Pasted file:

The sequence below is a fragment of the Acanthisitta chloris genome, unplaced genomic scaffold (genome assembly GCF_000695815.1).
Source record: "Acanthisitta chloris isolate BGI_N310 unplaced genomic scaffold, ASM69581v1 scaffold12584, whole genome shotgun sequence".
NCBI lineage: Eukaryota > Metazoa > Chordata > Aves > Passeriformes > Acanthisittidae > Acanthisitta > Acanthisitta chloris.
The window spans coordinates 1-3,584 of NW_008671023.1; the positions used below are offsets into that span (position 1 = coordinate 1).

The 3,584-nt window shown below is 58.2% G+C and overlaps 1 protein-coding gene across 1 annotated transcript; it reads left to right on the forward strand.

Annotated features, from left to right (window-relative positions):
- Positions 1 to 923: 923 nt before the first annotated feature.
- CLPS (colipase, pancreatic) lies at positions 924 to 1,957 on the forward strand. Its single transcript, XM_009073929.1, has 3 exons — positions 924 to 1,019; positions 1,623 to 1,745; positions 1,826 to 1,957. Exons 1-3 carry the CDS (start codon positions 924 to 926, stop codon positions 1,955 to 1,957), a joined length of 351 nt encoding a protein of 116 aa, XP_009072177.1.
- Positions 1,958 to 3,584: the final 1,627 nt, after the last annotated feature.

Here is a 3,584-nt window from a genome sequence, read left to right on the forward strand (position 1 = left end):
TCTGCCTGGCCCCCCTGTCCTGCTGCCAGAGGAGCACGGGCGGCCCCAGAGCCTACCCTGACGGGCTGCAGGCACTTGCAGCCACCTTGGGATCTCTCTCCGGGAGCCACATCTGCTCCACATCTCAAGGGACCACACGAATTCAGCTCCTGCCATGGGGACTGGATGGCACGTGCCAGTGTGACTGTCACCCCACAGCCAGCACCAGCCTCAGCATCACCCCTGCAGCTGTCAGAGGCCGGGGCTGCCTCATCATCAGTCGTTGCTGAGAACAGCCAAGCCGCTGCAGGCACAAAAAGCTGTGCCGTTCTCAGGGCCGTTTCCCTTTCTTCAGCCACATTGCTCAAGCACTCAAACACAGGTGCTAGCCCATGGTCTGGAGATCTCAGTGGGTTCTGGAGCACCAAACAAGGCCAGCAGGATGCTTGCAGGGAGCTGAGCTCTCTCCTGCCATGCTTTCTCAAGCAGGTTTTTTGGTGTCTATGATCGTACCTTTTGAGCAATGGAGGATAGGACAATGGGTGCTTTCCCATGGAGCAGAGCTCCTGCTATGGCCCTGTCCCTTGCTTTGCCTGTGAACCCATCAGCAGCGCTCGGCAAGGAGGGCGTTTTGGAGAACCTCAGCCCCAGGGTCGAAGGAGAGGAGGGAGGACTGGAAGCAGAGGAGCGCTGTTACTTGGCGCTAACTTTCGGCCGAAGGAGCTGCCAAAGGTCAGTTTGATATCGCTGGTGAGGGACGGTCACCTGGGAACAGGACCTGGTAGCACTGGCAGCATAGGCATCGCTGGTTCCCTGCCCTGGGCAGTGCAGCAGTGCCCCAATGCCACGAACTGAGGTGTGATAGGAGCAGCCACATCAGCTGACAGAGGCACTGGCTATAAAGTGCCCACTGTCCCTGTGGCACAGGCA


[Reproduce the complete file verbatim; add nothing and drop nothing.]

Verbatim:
The sequence below is a fragment of the Acanthisitta chloris genome, unplaced genomic scaffold (genome assembly GCF_000695815.1).
Source record: "Acanthisitta chloris isolate BGI_N310 unplaced genomic scaffold, ASM69581v1 scaffold12584, whole genome shotgun sequence".
NCBI lineage: Eukaryota > Metazoa > Chordata > Aves > Passeriformes > Acanthisittidae > Acanthisitta > Acanthisitta chloris.
The window spans coordinates 1-3,584 of NW_008671023.1; the positions used below are offsets into that span (position 1 = coordinate 1).

The 3,584-nt window shown below is 58.2% G+C and overlaps 1 protein-coding gene across 1 annotated transcript; it reads left to right on the forward strand.

Annotated features, from left to right (window-relative positions):
- Positions 1 to 923: 923 nt before the first annotated feature.
- CLPS (colipase, pancreatic) lies at positions 924 to 1,957 on the forward strand. Its single transcript, XM_009073929.1, has 3 exons — positions 924 to 1,019; positions 1,623 to 1,745; positions 1,826 to 1,957. Exons 1-3 carry the CDS (start codon positions 924 to 926, stop codon positions 1,955 to 1,957), a joined length of 351 nt encoding a protein of 116 aa, XP_009072177.1.
- Positions 1,958 to 3,584: the final 1,627 nt, after the last annotated feature.

Here is a 3,584-nt window from a genome sequence, read left to right on the forward strand (position 1 = left end):
TCTGCCTGGCCCCCCTGTCCTGCTGCCAGAGGAGCACGGGCGGCCCCAGAGCCTACCCTGACGGGCTGCAGGCACTTGCAGCCACCTTGGGATCTCTCTCCGGGAGCCACATCTGCTCCACATCTCAAGGGACCACACGAATTCAGCTCCTGCCATGGGGACTGGATGGCACGTGCCAGTGTGACTGTCACCCCACAGCCAGCACCAGCCTCAGCATCACCCCTGCAGCTGTCAGAGGCCGGGGCTGCCTCATCATCAGTCGTTGCTGAGAACAGCCAAGCCGCTGCAGGCACAAAAAGCTGTGCCGTTCTCAGGGCCGTTTCCCTTTCTTCAGCCACATTGCTCAAGCACTCAAACACAGGTGCTAGCCCATGGTCTGGAGATCTCAGTGGGTTCTGGAGCACCAAACAAGGCCAGCAGGATGCTTGCAGGGAGCTGAGCTCTCTCCTGCCATGCTTTCTCAAGCAGGTTTTTTGGTGTCTATGATCGTACCTTTTGAGCAATGGAGGATAGGACAATGGGTGCTTTCCCATGGAGCAGAGCTCCTGCTATGGCCCTGTCCCTTGCTTTGCCTGTGAACCCATCAGCAGCGCTCGGCAAGGAGGGCGTTTTGGAGAACCTCAGCCCCAGGGTCGAAGGAGAGGAGGGAGGACTGGAAGCAGAGGAGCGCTGTTACTTGGCGCTAACTTTCGGCCGAAGGAGCTGCCAAAGGTCAGTTTGATATCGCTGGTGAGGGACGGTCACCTGGGAACAGGACCTGGTAGCACTGGCAGCATAGGCATCGCTGGTTCCCTGCCCTGGGCAGTGCAGCAGTGCCCCAATGCCACGAACTGAGGTGTGATAGGAGCAGCCACATCAGCTGACAGAGGCACTGGCTATAAAGTGCCCACTGTCCCTGTGGCACAGGCA